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PUC approves new Sweetland Wind Farm near Miller

The South Dakota Public Utilities Commission has approved the construction permit for Sweetland Wind Farm near Miller.

The company expects to complete the $240 million facility and begin operations by Dec. 31, 2020. However, Sweetland stated that construction will not commence until the company finds a buyer for the electricity generated by the wind farm. The facility will be capable of producing approximately 200 megawatts of energy.

Forty-five conditions are imposed on the permit: Aircraft detection lighting, avian and bat mortality, land restoration, decommissioning, noise level, and shadow flicker are among the conditions. A specific setback requirement for the land of intervenor Theresa Lichty was also included.

The project will span a 20,979-acre area in Hand County and include up to 71 wind turbines. Other components include a five-mile, 230-kV generation tie-in transmission facility, access roads, an operations and maintenance facility, up to four meteorological towers, underground 34.5-kV electrical collector lines, underground fiber optic cable, a collection substation, a switch yard, and additional temporary construction areas.

“The swiftness of this wind docket is abnormal,” said PUC Chairman Gary Hanson. “Usually meeting the six-month deadline, especially with so many wind farm dockets before us, is challenging. Each issue and concern must be explored in the interest of protecting consumers and the citizens of South Dakota. The absence of opposition, strong local support and community’s experience with wind farms are reflected in the swiftness of this proceeding.”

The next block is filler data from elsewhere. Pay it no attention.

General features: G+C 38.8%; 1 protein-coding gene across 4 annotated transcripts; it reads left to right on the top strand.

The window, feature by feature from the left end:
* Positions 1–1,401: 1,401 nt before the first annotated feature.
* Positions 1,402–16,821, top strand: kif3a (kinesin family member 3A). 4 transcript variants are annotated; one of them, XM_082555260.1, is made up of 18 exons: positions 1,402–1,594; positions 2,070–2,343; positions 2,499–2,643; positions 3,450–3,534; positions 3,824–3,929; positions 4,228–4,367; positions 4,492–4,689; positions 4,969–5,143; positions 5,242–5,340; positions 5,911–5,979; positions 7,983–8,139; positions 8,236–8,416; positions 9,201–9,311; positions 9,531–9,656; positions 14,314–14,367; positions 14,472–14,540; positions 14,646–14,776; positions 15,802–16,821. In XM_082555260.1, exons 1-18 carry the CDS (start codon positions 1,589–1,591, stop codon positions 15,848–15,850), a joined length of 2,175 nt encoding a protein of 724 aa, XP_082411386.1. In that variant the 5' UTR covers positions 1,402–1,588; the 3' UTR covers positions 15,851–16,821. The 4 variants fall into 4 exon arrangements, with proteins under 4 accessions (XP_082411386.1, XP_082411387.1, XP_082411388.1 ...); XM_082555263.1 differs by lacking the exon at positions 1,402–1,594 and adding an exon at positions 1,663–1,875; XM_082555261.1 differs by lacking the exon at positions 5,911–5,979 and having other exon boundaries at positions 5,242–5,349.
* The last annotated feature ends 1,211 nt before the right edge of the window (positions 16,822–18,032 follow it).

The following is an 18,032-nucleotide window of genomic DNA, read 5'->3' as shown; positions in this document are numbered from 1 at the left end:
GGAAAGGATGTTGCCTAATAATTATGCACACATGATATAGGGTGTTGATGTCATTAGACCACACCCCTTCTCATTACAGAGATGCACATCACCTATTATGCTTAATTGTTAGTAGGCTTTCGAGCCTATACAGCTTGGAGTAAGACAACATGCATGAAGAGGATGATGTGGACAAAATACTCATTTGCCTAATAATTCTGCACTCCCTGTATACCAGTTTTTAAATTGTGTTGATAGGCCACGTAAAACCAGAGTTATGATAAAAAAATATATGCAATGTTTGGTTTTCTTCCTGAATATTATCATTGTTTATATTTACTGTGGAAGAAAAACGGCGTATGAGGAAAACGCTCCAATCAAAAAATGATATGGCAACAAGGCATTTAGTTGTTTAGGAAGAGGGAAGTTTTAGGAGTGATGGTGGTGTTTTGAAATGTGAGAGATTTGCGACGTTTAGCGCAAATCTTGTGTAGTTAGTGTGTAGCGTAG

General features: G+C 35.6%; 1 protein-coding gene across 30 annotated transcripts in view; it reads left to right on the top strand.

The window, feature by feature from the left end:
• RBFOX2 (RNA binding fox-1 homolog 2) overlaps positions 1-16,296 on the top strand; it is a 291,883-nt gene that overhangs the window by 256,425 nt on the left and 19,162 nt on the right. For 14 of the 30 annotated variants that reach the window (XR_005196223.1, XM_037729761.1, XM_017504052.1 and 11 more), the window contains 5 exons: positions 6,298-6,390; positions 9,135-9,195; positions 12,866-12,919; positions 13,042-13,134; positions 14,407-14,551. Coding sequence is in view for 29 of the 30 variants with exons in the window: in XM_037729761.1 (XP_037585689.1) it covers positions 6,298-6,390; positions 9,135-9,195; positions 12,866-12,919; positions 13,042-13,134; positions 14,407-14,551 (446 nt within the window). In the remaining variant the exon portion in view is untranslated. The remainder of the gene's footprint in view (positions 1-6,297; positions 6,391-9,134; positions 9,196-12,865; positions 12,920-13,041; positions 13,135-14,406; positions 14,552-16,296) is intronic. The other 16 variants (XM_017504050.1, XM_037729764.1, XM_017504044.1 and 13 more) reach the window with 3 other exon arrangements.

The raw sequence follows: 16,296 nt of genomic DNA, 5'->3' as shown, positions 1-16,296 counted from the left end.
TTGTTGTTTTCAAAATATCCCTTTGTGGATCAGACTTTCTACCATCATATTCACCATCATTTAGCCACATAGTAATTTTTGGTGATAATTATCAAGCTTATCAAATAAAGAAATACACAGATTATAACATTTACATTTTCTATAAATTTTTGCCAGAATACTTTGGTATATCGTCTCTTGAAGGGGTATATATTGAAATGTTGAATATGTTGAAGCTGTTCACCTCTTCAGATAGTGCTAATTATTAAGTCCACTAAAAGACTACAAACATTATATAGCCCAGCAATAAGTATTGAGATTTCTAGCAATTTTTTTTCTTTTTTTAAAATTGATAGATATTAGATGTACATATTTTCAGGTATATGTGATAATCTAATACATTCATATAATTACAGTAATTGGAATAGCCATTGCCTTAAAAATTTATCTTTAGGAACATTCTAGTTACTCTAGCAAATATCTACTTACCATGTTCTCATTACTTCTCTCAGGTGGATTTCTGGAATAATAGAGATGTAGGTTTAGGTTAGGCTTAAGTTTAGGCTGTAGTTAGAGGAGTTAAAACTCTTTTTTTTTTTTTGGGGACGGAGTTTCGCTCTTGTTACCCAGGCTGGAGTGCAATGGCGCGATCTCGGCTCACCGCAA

“We began on a pretty rocky road with this particular wind farm and fortunately we’ve been able to move past that,” said PUC Vice Chairman Chris Nelson. “The applicant was willing to work directly with a concerned intervenor to resolve issues, as opposed to going through a hearing process. Both the company and intervenor Theresa Lichty should be commended for their participation and willingness to work together.”

“The Sweetland project is the beneficiary of community support. Concerns expressed were generally resolved by Sweetland, an intervenor, and PUC staff without the need for a lengthy hearing process. I am pleased to note the standards set to address public interest concerns in other siting dockets are also prevalent in our approval of this siting docket,” said Commissioner Kristie Fiegen.

Sweetland Wind Farm filed its application with the PUC last March. At the time, state law required the commission to make a decision within six months of receiving a wind energy facility application. A public input meeting was held in Miller in April. In July, a settlement agreement between the applicant and Lichty was approved by the commission.